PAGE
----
Milton may be paying for the State Route 9 LCI Study and have 71 percent of the property within the study area, but Alpharetta City Council won't let adopting the plan make unwanted changes to its own land use plans.
City Attorney Sam Thomas will develop a new resolution that adopts the LCI plan, but with some caveats suggested by Councilman Jim Gilvin during the Monday, June 11 workshop at .
"It concerns me that instead of a list of what is being applied to our comprehensive land use plan, it's just kind of out there," the councilman said.
Thomas said the limiting language he would suggest be added to the resolution state that while Alpharetta was adopting the LCI plan, it would not be adopting changes to its land use plans that conflicted with what the city already adopted.
Gilvin continued that though the cities may be great neighbors and partners, "there are times when our interests don't necessarily follow the same plans."
A concentration of high density, high mixed use in areas of the Milton High School district aren't necessarily in Alpharetta's best interest, or control. Likewise changes to land uses within the Alpharetta High School district.
The concept of transferring development rights from less developed areas and moving them into the Alpharetta High district is another problem for Gilvin.
Form-based coding for land use–which focuses on the form of the buildings over their use–is not an avenue Alpharetta has said it wants to pursue.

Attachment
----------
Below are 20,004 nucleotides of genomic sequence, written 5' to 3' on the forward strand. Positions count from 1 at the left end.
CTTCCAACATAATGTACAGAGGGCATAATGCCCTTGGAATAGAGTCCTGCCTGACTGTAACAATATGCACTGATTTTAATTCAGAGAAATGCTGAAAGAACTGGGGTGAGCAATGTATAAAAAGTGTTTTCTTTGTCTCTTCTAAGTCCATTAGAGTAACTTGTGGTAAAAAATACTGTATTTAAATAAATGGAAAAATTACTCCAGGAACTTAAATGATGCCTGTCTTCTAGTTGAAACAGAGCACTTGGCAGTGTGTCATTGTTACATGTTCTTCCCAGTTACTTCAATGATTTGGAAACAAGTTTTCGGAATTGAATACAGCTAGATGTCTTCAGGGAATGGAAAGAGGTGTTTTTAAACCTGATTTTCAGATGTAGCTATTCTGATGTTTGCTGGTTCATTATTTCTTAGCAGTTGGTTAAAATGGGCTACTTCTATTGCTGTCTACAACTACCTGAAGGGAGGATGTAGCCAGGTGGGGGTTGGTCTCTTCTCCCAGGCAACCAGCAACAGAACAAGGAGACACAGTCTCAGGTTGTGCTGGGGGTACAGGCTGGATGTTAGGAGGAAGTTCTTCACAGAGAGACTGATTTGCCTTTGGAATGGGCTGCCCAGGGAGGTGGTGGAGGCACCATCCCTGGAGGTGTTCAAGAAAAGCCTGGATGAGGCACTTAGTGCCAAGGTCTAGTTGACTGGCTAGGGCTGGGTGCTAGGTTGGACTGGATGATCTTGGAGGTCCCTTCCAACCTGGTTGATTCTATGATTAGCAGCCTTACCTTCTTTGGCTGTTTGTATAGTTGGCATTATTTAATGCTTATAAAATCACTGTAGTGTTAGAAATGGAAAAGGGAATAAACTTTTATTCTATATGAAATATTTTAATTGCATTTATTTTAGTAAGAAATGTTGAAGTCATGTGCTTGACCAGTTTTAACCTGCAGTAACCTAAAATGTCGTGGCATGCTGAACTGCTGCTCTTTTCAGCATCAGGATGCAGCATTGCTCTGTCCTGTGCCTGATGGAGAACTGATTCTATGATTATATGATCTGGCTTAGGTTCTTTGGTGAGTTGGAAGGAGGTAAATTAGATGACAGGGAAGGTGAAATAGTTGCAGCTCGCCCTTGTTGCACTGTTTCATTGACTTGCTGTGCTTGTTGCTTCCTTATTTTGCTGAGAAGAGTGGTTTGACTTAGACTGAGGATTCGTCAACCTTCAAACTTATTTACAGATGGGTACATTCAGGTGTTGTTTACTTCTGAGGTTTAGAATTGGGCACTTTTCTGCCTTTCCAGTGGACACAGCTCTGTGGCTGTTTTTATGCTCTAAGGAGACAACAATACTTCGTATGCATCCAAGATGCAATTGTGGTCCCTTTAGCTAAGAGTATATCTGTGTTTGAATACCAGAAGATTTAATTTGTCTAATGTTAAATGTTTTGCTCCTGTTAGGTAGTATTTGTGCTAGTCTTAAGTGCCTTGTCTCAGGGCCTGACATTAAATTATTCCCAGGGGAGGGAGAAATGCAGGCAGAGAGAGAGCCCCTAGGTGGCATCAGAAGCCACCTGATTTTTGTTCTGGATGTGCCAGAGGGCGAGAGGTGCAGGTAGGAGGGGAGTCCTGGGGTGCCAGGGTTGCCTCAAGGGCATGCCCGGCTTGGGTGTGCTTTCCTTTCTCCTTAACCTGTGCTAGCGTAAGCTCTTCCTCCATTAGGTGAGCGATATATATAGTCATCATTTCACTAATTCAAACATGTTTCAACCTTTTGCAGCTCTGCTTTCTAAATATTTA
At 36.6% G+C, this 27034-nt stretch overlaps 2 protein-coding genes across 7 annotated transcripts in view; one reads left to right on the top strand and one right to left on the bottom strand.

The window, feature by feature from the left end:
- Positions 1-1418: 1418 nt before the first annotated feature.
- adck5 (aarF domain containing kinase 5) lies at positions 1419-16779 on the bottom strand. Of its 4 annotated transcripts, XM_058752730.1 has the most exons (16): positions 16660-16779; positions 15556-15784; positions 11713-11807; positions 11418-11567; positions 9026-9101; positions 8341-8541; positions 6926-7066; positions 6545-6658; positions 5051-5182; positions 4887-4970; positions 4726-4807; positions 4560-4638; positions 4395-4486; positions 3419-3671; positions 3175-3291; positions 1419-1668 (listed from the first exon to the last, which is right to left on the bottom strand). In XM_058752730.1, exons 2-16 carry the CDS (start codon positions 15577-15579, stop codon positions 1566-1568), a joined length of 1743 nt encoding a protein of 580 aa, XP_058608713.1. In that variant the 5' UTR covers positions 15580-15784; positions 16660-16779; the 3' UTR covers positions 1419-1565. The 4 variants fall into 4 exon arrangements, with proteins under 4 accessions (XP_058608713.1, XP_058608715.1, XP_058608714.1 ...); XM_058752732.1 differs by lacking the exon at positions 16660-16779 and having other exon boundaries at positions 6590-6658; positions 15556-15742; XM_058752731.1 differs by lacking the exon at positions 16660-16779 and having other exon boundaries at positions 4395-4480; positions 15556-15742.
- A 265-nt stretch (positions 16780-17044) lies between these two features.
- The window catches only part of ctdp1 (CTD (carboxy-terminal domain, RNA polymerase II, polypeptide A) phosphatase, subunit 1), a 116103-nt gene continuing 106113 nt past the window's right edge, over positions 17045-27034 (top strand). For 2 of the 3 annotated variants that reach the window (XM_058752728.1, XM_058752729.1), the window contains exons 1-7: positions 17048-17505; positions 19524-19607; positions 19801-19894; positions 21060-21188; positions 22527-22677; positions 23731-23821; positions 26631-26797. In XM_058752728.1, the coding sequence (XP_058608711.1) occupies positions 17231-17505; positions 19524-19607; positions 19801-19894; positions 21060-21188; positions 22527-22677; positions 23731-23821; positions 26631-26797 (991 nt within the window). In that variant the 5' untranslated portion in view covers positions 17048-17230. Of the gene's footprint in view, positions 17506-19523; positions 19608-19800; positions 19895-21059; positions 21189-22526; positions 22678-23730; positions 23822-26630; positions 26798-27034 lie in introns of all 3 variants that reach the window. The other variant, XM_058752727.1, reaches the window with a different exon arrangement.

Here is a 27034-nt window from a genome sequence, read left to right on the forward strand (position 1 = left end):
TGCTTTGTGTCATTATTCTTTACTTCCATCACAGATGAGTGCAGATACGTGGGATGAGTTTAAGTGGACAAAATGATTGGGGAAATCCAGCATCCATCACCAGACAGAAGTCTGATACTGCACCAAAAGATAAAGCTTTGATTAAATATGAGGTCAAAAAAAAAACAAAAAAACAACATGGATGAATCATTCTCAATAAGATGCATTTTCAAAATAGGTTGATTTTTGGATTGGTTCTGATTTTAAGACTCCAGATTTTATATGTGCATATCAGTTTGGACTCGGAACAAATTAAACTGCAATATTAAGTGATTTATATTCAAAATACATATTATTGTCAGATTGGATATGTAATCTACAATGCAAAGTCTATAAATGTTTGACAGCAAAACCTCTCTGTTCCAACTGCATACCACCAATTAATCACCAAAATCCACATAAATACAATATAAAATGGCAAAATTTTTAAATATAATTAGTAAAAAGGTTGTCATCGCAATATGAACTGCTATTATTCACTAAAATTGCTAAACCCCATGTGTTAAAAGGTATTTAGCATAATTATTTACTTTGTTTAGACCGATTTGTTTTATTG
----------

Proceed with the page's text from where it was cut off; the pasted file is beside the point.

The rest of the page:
"It's not something we are really willing to look into yet," Gilvin said. "I'd prefer to see success in Roswell" before adding it to Alpharetta's comprehensive land use plan, he said.
Alpharetta Council members still weren't happy with the mention of a MARTA rail station at Windward Parkway, or tolls on GA 400. Gilvin acknowledged that LCI consultant Eric Bosman of Urban Collage said the plan doesn't endorse or support the two transit options, the language is not acceptable. The councilman said the LCI plan says the city needs to accommodate or even attract the transit options the way he read it in the 208-page document.
Councilman D.C. Aiken definitely wouldn't accept any language in the LCI plan that said anything other than new lanes would have to be constructed for tolls to be considered on GA 400 in managed (HOT) lanes. And he specifically won't accept "shoulder" lanes as new lanes–he means new construction.
Thomas will draft a new resolution that includes Gilvin and other council members' concerns, which will be brought back before them at a future meeting before they finally adopt the plan.